A month ago, Amit Kumar sat in his office, nervously watching the Trump/Clinton polls intersect.
As a Clinton supporter in deeply blue state, the Silicon Valley-based entrepreneur knew his vote wouldn’t do much to affect the outcome. He also knew that elsewhere in the country — particularly in the crucially important swing states — large numbers of third-party votes were tightening the race. Kumar realized that the best way he could help was by getting these third-party swing state residents to vote for Clinton, while still being able to show support for their original candidates.
His solution: “Let them trade votes.”
Kumar launched #NeverTrump — a “marketplace” app where third-partiers in swing states can swap candidates with Clinton supporters in safe states.
This agreement, called vote trading or pairing, is a small but swiftly growing movement playing out across the United States. And at the last minute, it’s shifting hundreds — if not thousands — of third-party votes to Clinton.
How vote trading works
The NeverTrump platform is simple.
When you initiate the app, a bot asks you a series of questions to determine your location and political preferences:
Once completed, it grants you access to a chatroom where hundreds of Clinton voters in “safe” states propose trades with Jill Stein, Gary Johnson, and Evan McMullin voters in swing states:
Let’s take an example from above: the Jill Stein supporter from Ohio, looking to “feel better about voting for the master of corruption.”
This Stein supporter, Nicholas, knows he lives in a crucial swing state where Trump is currently leading the polls. He cannot bear the thought of Trump winning his state, yet he also deeply supports Stein — so he doesn’t want to outright vote for Clinton and give up his representation.
So Nicholas joins #NeverTrump, finds Alex — a Clinton voter in California (where Clinton is 99.9 percent likely to win) — and proposes a trade of candidates.
From here, it is an “honor system”: On Election Day, it is understood that Nicholas will vote for Clinton and Alex will vote for Stein. (In some states, a ballot selfie can serve as proof.) Both voters’ voices are heard, but the Clinton vote gets cast in the more important state.
A brief history of vote trading
Sixteen years ago, during the close presidential race between George W. Bush and Al Gore, constitutional law professor James Raskin noticed a quandary: Thousands of Gore voters were “trapped” in Republican-controlled states where their votes were useless. Meanwhile, thousands of Nader supporters in swing states wanted to vote third-party, but also feared a Bush presidency.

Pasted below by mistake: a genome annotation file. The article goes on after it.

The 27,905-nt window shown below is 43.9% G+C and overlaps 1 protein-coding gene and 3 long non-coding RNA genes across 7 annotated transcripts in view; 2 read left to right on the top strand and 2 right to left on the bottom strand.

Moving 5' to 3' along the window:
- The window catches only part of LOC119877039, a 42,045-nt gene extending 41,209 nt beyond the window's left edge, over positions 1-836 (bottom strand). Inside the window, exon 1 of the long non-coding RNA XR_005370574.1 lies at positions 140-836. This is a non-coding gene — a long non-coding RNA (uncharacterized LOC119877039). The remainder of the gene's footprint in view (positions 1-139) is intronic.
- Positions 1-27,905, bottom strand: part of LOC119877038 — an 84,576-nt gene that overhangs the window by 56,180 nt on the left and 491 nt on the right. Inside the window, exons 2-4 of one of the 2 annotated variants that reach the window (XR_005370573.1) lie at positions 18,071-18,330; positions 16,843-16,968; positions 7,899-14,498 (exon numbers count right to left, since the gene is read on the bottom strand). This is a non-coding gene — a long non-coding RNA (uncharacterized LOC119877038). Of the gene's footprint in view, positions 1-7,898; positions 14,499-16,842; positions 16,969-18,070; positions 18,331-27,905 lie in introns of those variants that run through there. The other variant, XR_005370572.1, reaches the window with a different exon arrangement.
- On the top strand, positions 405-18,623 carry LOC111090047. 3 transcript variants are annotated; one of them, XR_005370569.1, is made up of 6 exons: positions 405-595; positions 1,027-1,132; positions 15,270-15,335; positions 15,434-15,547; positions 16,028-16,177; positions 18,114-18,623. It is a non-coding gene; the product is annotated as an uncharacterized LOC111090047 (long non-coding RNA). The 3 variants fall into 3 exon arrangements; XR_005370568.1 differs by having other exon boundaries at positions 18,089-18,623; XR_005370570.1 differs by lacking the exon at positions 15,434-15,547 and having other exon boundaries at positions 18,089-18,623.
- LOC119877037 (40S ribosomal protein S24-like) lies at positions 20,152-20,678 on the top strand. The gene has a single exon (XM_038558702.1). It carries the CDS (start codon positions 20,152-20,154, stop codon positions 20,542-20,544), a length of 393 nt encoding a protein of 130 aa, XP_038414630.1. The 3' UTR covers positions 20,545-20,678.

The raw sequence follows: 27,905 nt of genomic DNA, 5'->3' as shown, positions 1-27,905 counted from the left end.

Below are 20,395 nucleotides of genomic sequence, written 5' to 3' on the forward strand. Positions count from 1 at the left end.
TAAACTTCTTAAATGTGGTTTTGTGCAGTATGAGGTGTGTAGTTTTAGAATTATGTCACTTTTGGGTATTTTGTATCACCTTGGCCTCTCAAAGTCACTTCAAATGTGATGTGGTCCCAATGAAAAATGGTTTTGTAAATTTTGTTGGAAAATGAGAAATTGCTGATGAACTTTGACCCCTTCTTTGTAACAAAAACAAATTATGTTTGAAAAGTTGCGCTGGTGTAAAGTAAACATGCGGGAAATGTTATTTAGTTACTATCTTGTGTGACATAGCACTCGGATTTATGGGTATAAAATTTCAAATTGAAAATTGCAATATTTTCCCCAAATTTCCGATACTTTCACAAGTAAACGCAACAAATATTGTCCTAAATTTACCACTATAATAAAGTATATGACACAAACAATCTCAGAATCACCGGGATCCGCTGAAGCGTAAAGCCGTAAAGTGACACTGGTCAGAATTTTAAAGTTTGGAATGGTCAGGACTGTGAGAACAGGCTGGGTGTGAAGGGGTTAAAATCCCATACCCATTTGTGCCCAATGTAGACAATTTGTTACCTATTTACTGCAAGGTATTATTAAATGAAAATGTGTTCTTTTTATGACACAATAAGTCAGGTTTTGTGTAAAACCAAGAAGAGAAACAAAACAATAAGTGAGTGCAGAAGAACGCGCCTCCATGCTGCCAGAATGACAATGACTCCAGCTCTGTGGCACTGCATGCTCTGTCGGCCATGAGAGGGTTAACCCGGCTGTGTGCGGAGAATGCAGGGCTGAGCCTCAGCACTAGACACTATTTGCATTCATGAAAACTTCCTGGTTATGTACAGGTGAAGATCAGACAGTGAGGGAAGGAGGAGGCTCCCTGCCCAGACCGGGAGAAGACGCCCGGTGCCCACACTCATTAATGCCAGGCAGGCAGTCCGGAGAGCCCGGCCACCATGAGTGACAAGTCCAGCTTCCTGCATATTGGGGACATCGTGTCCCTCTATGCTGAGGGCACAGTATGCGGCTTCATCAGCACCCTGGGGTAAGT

In a Slate article titled “Nader’s Traders,” Raskin proposed a rather odd solution: “vote-swapping” — or encouraging Gore Democrats in safe states to trade votes with Nader supporters in swing states.
Shortly after the article was published, a number of vote trading websites popped up online — VoteSwap2000.com, NaderTrader.com, TradeVotes.com, VoteExchange2000.com. The trend gained steam, and a reported 35,000 people across the United States used the sites to meet fellow voters, engage in discussions, and form verbal candidate swap agreements.
But the legality of vote trading soon came into question.
Following a succession of threat letters from attorneys general in five states, the websites were shut down. The argument against these vote trading sites rested in a fairly universal tenet in state election codes: It is illegal to trade a vote for “any money, gift, service, or other valuable consideration.”
Though a small vote trading effort matching Kerry and Nader voters popped up during the 2004 election, the practice remained relatively dormant until 2016.
Vote trading is not “rigged”
Today, Raskin, who is now a state senator running for Congress, says vote trading is “perfectly legal” — largely thanks to a 2007 court case.
In the aftermath of the 2000 election, one of the vote trading sites, VoteSwap2000.com, brought a suit before the Ninth Circuit Court of Appeals. The resulting case, Porter v. Bowen, established vote trading as “clearly protected by the First Amendment.” To this day, it is the only authoritative legal case on record on the topic.
“Vote trading is simply people talking about how they are going to cast their vote — how to form the more effective coalition to accomplish mutual purposes,” says Raskin. “That’s what a political party is! If vote trading is illegal, then political parties are illegal.”
As Raskin notes, vote trading platforms like #NeverTrump merely provide voters with an opportunity to communicate with each other. If, during the course of conversation, two voters decide to change their minds for mutual benefit, that is merely an acknowledgement that our voting system — enslaved to the Electoral College — encourages strategic action.
“Vote trading is just people deciding how they’re going to vote, based on forming a strategic political alliance,” says Raskin. “In some sense, it is the principal activity of Democracy.”
Despite its constitutionally protected legality, vote trading is drawing ire from the “rigged election” crowd.
“I don’t see how trading a vote is any better than bribery,” says Katie Brown, an undecided voter from Virginia. In Brown’s estimation, vote trading platforms like #NeverTrump are akin to vote buying schemes — when voters are paid (either with a service or money) to vote a certain way.
Some vote traders have experienced this backlash directly.